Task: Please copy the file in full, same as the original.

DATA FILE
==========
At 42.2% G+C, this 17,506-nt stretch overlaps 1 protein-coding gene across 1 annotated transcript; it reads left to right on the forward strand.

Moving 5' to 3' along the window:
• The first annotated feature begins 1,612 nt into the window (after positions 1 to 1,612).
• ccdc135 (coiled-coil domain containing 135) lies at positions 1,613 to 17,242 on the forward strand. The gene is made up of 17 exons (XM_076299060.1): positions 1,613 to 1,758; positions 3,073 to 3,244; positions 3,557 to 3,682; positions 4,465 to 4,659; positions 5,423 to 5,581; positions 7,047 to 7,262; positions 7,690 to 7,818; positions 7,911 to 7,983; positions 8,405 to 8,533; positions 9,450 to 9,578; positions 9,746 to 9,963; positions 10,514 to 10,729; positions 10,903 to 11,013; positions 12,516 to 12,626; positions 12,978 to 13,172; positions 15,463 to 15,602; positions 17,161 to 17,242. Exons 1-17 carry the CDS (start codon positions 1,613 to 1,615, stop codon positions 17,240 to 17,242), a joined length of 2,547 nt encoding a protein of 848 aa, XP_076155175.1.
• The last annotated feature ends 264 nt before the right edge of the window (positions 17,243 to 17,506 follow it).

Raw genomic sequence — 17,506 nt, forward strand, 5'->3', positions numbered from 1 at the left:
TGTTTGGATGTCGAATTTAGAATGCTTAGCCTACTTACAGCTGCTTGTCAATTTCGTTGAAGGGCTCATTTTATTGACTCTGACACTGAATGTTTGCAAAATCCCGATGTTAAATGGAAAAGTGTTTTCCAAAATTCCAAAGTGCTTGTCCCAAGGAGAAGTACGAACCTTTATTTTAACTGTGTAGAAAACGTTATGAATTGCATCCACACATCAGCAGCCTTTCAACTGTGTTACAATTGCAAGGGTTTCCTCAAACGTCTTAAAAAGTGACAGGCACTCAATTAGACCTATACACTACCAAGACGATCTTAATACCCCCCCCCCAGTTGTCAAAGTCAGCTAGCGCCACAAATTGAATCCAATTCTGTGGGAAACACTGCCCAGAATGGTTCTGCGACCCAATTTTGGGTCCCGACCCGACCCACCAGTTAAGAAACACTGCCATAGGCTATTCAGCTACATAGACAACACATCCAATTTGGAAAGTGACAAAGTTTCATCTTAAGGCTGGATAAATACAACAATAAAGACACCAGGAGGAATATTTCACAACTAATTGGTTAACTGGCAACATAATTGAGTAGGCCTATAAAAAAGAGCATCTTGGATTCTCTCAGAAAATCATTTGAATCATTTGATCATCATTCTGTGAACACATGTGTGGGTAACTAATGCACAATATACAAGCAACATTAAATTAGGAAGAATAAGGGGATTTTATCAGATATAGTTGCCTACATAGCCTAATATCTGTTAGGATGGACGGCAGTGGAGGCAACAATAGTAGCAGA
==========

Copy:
At 42.2% G+C, this 17,506-nt stretch overlaps 1 protein-coding gene across 1 annotated transcript; it reads left to right on the forward strand.

Moving 5' to 3' along the window:
• The first annotated feature begins 1,612 nt into the window (after positions 1 to 1,612).
• ccdc135 (coiled-coil domain containing 135) lies at positions 1,613 to 17,242 on the forward strand. The gene is made up of 17 exons (XM_076299060.1): positions 1,613 to 1,758; positions 3,073 to 3,244; positions 3,557 to 3,682; positions 4,465 to 4,659; positions 5,423 to 5,581; positions 7,047 to 7,262; positions 7,690 to 7,818; positions 7,911 to 7,983; positions 8,405 to 8,533; positions 9,450 to 9,578; positions 9,746 to 9,963; positions 10,514 to 10,729; positions 10,903 to 11,013; positions 12,516 to 12,626; positions 12,978 to 13,172; positions 15,463 to 15,602; positions 17,161 to 17,242. Exons 1-17 carry the CDS (start codon positions 1,613 to 1,615, stop codon positions 17,240 to 17,242), a joined length of 2,547 nt encoding a protein of 848 aa, XP_076155175.1.
• The last annotated feature ends 264 nt before the right edge of the window (positions 17,243 to 17,506 follow it).

Raw genomic sequence — 17,506 nt, forward strand, 5'->3', positions numbered from 1 at the left:
TGTTTGGATGTCGAATTTAGAATGCTTAGCCTACTTACAGCTGCTTGTCAATTTCGTTGAAGGGCTCATTTTATTGACTCTGACACTGAATGTTTGCAAAATCCCGATGTTAAATGGAAAAGTGTTTTCCAAAATTCCAAAGTGCTTGTCCCAAGGAGAAGTACGAACCTTTATTTTAACTGTGTAGAAAACGTTATGAATTGCATCCACACATCAGCAGCCTTTCAACTGTGTTACAATTGCAAGGGTTTCCTCAAACGTCTTAAAAAGTGACAGGCACTCAATTAGACCTATACACTACCAAGACGATCTTAATACCCCCCCCCCAGTTGTCAAAGTCAGCTAGCGCCACAAATTGAATCCAATTCTGTGGGAAACACTGCCCAGAATGGTTCTGCGACCCAATTTTGGGTCCCGACCCGACCCACCAGTTAAGAAACACTGCCATAGGCTATTCAGCTACATAGACAACACATCCAATTTGGAAAGTGACAAAGTTTCATCTTAAGGCTGGATAAATACAACAATAAAGACACCAGGAGGAATATTTCACAACTAATTGGTTAACTGGCAACATAATTGAGTAGGCCTATAAAAAAGAGCATCTTGGATTCTCTCAGAAAATCATTTGAATCATTTGATCATCATTCTGTGAACACATGTGTGGGTAACTAATGCACAATATACAAGCAACATTAAATTAGGAAGAATAAGGGGATTTTATCAGATATAGTTGCCTACATAGCCTAATATCTGTTAGGATGGACGGCAGTGGAGGCAACAATAGTAGCAGA